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An Awful Life On A Remote Tropical Island

When the solitude of a South Sea paradise takes a turn for the awful.

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May! The lovely petal pushing month of May! When the urge to flee a barren cubicle imprisoned life concretizes. No one absconds in the winter. It is too cold. Too depressing. Not unless the calloused mitts of the law are closing in on your ass or the bank, in their never ending quest for more profit and caviar to gobble, forecloses on your home and tosses you out and into a snow bank wearing only an ill-fitting pair of pajamas that are missing the important buttons and allow your dangling bits to peep out and see what’s going on.

May is the time to flee. To tell America and all of its problems to go fuck itself. South Seas islands beckon. There you will find nirvana and live on a higher plane.

The South Seas Islands beckon me to come hither. So I hither.

I scamper off of a long boat onto Hoga, a small island amongst a scattering of atolls in Indonesia’s Banda Sea.

A self directed tour of this empty island sees a large and varied collection of clapped together shacks. Some are dissolving into the jungle; others awkwardly perch on spindly stilts upon crumbling pumice. I rent a suitable candidate for $5 a night from whom I assume is the caretaker of this motley village.


For two weeks I revel in my tropical solitude. My steadfast companions are rats, snakes, and a monitor lizard. Coconuts and fish sustain me. Brackish well water demoralize me.

I grow bored and feel the call for the camaraderie of civilization. Any civilization will suffice.

Rumor (the caretaker’s) has it that there is an internet cafe in Kaledupa. This same rumor expanded to include restaurants and coffee shops. A veritable glittering metropolis lay beckoning a short distance across the Banda Sea.

I need a break from these melting days on Hoga. A long tonic draught of reconnecting with the world at large and a leisurely lunch to savour hot chips delicately embroidered with hot sauce and frosty Bintang beer is just what Dr. Mike orders for patient Mike.

Eight hours should suffice for this day trip. Three hours to answer long overdue emails and to assess the current state of the world followed by a languorous lunch will allow for a comfortable few hours to stroll through the market and tour the various sundry sights.

Passage across the strait is arranged for 08:30 and the skiff will return at 17:00; a sunset cruise to cap what is expected to be a very fine day. Every hour is exquisitely parcelled.


The appointed morning sees me deposited onto Kaledupa’s wharf at precisely 09:00. The day begins with a flat sea and bouncy waddings of cloud above me. The perfect sort of morning for touristy affairs. ‘I’ll see you at five!’ I sing out to my dutiful boatswain and salute him adieu with a cheery, if somewhat imperial, wave of my hand.

I march to where I am instructed the internet cafe would be. Time is a wasting. Tick-tock, tick-tock. Lo and behold the internet cafe is exactly where it is expected.

Inside the cafe is hot and stuffy. Tiny flecks of sunlit dust float down from the stilled ceiling fan like fairies casually flung off a cliff. These, however, are minor details.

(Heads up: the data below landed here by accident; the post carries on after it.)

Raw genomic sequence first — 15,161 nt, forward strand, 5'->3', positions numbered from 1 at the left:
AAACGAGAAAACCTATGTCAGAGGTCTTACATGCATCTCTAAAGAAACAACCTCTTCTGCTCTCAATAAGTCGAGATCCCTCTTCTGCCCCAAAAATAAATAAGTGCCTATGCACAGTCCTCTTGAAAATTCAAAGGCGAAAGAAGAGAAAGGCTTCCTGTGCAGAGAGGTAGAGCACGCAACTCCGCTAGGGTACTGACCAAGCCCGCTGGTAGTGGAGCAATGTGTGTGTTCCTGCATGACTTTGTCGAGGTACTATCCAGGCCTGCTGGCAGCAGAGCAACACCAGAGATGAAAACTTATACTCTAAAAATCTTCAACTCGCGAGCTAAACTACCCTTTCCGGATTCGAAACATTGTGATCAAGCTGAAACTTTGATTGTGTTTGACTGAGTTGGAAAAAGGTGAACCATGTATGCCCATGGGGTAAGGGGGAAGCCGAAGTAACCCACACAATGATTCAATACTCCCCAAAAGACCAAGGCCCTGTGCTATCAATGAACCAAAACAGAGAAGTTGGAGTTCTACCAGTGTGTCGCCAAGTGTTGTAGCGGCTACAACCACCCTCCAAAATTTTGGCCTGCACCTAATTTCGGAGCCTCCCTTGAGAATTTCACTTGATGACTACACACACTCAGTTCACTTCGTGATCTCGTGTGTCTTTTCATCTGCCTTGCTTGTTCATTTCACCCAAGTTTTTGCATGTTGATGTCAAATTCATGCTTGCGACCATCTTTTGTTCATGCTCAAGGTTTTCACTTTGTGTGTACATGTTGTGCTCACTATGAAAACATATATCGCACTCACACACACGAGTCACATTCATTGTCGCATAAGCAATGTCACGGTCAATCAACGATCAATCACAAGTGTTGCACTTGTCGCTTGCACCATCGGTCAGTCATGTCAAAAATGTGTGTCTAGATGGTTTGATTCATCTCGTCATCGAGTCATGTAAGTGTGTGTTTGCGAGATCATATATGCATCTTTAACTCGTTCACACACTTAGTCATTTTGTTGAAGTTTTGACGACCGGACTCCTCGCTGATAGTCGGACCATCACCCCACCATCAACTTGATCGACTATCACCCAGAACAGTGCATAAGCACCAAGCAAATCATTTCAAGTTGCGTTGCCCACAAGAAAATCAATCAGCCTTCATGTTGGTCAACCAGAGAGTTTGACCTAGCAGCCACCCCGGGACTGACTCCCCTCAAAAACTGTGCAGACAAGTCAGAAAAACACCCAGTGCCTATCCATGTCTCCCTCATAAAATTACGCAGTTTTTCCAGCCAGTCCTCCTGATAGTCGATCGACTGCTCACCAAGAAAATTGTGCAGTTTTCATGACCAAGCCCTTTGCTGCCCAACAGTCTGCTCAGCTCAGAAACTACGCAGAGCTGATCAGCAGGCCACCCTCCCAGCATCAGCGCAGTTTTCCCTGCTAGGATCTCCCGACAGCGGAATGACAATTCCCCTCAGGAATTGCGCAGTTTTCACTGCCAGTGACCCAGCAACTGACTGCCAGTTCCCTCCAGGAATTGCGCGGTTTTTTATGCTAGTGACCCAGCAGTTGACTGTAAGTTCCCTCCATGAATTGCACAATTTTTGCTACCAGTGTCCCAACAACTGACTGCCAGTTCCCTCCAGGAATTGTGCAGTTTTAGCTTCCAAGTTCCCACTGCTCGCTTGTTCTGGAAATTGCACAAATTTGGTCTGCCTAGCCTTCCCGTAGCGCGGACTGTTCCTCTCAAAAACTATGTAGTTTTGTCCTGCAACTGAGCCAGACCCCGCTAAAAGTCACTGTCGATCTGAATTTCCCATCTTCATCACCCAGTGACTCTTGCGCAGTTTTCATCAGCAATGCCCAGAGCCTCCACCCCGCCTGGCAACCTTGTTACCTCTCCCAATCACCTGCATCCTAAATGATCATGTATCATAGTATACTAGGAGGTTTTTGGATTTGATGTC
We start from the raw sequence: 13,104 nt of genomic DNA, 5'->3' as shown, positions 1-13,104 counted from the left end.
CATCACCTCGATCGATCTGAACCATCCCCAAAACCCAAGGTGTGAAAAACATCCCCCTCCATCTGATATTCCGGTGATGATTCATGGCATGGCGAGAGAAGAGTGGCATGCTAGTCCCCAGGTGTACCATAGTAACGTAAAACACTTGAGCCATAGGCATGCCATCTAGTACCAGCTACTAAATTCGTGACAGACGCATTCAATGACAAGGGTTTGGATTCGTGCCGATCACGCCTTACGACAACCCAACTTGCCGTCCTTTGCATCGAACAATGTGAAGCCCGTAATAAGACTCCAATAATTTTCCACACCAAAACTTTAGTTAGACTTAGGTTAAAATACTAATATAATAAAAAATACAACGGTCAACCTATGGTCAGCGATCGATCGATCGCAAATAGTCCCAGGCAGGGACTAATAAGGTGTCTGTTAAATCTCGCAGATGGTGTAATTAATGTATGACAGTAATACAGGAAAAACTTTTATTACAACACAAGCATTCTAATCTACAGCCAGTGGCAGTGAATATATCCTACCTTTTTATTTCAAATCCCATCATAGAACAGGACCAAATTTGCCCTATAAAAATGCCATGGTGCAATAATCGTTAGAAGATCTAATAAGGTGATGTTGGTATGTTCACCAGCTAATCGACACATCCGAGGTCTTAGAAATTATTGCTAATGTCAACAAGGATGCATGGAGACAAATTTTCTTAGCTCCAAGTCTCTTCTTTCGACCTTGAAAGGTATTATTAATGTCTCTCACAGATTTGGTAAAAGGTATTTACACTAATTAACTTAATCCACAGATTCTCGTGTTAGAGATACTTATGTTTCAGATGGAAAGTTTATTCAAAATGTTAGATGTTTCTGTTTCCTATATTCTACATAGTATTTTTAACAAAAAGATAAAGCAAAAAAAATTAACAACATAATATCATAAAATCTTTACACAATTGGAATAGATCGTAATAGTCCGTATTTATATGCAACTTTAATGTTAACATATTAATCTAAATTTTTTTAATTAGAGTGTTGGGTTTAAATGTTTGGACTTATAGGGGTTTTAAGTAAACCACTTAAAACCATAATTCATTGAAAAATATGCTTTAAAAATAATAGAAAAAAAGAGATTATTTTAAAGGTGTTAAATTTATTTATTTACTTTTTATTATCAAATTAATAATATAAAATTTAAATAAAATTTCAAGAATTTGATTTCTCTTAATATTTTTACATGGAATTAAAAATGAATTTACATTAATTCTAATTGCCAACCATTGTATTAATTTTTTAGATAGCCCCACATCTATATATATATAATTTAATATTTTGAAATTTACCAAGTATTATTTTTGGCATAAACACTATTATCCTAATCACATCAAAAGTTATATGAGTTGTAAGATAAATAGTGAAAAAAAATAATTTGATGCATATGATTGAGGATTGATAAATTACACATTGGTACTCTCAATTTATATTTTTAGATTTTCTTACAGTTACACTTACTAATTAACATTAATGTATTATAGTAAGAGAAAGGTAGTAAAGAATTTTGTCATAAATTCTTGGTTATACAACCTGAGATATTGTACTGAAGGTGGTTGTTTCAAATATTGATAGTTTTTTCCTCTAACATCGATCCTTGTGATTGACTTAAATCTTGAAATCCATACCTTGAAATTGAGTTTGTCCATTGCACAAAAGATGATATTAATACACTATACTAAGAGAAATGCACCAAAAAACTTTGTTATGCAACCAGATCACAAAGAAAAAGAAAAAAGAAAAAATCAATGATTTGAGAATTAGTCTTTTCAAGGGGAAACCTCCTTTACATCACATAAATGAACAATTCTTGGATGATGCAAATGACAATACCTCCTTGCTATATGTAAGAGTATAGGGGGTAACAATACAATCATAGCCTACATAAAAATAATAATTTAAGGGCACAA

There are five spanking new computers with large flat monitors and all of them are available. They flirt with me, call me witty, even handsome … “choose mec choose me,” they all chime enthusiastically. I am the sole patron in a brothel of bytes and pixels.

I call out for a clerk. I am eager to begin. A grumpy, thick-waisted, middle-aged woman emerges from the twilight of a back room. ‘No internet,’ she mutters.
Surely she is mistaken about my intentions.

I reply: ‘Yes. I need internet for three hours.’

‘No electricity. Come back at six o’clock.’

‘Huh?’ I stand there stupefied. I glance over at the row of hard-drive harlots; their bytes are soured and their pixels dulled.

‘Six o’clock the generator comes on. Then there is internet. OK? You understand?’ Mamasan clearly wants to resume her beauty sleep. I am, for now, an unwelcome interloper.

Foolish me. I had forgotten that power is generated only in the evenings in these remote islands. The day’s itinerary will need to be fast forwarded. Perhaps breakfast is being served at one of the several rumored restaurants yonder. Perhaps … perhaps they might have wifi.

A dusty and rutted road points to where the cafe and restaurant district might be. After a kilometre of strolling and sightseeing I descry a cow tied to a pole in a littered field. I enquire of a local denizen as to where a fine dining establishment might be. She averts her eyes from mine and walks past me shaking her head. My inquiry goes rudely unanswered.

I continue onward. Uneasiness picks at me. I pass a few dark and unattended kiosks. Their scant offerings hold little possibility for hot chips and frosty beers. Surely these clapped together … no, don’t be silly. Soldier on: chips Ahoy!

This rutting road ends abruptly at a fetid canal. Black sewage oozes and bubbles in the hot mid-morning sun. A fish corpse suspended in the fecal sludge grins grimly and appears to intone ‘no chips here for you.’ Dead fish are ignorant of many things.

Across this despairing channel I can see stalls and bustling human activity. Oh! Oh! How do I get over there?

Tip-toeing across this black shallow channel would be a cha cha with cholera. A more suitable conveyance to the festivities yonder must surely be inland. A shabby broken path skirts this foul hepatitic rivulet of shit 100 meters to my left.

Hot chips and icy Bintang beer beckon. Oh boy! Oh boy! I skip lightly over ruts and broken bric-a-brac and innumerable hillocks of strewn garbage. ‘Hello Mister!’ bright eyed little children cry out. This is the universal greeting called out continuously, thousands of times every day, it seems, to the foreigner, the Bule. ‘What is your name?’

‘Brad Pitt,’ I respond cheerfully.

‘Where are you from?’

‘Why, Hollywood, of course, of course.’ A little Dr. Seuss never hurt anyone. Not sure about Brad though … I digress.